Camas High school recently turned to four days a week of in-person learning on the week of April 19th. This change came after a month of hybrid learning, where students would come in two days a week. It has been a big adjustment for students and staff, everyone has mixed feelings. Hopefully, most can agree, it’s about time for something that feels normal.
Now that Washington State and the Centers for Disease Control (CDC) have given the all-clear for schools to let students be three feet apart instead of six when they have their masks on, Camas High School could let a much larger amount of kids into the building.
Mrs.Pitassi, the Dean of Students at CHS says, ¨Studies came out that showed 3ft was showing the same transition rates as six feet, the CDC changes guidance, then our Department Of Health changes theirs and then Clark County Public health changes their guidance and that’s what we get.”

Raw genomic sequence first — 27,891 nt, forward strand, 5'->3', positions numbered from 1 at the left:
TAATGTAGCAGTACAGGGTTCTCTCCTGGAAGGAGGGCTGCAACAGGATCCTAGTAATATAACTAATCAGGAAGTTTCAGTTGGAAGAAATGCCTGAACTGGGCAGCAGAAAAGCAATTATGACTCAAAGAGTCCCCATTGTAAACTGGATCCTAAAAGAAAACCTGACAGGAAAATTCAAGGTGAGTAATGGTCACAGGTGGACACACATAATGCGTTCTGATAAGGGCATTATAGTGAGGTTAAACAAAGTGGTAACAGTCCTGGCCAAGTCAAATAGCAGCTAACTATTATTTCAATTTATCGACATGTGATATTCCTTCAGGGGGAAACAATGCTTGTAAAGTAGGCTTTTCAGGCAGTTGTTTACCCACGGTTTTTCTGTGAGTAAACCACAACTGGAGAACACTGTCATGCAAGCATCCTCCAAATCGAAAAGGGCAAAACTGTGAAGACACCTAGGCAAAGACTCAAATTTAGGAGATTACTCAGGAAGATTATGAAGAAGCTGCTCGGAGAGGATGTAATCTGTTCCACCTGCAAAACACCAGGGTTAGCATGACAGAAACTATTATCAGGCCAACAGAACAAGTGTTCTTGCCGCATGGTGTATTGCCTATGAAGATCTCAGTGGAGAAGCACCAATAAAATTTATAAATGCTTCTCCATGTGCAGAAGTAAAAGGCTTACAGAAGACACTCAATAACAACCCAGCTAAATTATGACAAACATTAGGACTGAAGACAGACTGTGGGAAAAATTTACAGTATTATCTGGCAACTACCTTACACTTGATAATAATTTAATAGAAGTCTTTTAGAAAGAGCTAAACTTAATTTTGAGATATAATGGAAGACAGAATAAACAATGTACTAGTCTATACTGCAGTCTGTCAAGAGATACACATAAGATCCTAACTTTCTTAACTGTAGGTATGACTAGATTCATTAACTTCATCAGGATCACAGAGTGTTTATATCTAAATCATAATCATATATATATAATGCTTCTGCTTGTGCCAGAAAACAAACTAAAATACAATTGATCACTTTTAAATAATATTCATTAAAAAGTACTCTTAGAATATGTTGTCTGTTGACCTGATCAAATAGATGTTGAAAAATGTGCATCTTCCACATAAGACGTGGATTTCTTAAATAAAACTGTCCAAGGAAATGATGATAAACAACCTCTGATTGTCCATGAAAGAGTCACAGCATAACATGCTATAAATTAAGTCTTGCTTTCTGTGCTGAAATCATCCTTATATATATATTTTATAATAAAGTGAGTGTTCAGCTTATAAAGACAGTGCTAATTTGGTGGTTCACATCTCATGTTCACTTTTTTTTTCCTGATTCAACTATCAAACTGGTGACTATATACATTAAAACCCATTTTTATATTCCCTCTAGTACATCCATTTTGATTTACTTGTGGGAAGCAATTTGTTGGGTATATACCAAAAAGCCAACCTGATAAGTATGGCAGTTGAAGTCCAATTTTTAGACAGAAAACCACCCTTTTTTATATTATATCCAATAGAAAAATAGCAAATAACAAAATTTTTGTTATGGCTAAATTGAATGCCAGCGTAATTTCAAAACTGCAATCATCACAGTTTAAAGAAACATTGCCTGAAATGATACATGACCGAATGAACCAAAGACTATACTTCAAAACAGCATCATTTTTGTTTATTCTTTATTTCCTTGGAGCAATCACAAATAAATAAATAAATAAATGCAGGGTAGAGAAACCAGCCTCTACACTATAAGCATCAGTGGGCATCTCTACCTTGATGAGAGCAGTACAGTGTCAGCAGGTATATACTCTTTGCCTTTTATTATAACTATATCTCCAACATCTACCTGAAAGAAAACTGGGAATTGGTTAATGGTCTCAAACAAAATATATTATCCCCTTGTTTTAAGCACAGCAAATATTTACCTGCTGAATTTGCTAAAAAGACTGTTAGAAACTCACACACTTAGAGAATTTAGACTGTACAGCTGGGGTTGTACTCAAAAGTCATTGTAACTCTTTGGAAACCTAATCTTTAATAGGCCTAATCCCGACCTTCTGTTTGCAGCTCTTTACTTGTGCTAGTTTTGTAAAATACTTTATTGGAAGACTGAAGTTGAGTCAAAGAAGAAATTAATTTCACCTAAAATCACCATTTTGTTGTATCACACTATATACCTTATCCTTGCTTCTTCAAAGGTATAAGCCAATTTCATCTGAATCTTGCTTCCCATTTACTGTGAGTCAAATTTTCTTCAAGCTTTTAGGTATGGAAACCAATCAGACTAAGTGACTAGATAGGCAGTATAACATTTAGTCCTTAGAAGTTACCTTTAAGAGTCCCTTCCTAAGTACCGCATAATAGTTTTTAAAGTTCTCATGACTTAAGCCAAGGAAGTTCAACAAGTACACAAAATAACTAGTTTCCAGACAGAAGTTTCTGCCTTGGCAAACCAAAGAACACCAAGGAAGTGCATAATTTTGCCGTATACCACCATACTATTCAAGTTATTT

The exact number of students marked as in-person is 1400-1500, but the actual number of students coming into the building is closer to 1200-1300, leaving about half of the school remote and half in person.
This past week has looked a lot different than school ever has with an extended 7 minutes instead of the normal five for passing period. This was prolonged for teachers to be able to have enough time to clean their classrooms before the next group of students comes in. Desks are three feet apart, there is a limited number of students in each classroom, there are three separate lunches to spread students out. On Camas´ COVID dashboard they say, “Hard surfaces and frequently touched areas such as stair rails and doorknobs are wiped down with a disinfectant solution multiple times a day. Cafeteria surfaces are disinfected before and after each lunch. Buses are wiped down between routes.” Even more cleaning protocols the school is following every day to keep students safe, you can find all of these on Camas High Schools website under the COVID-19 dashboard.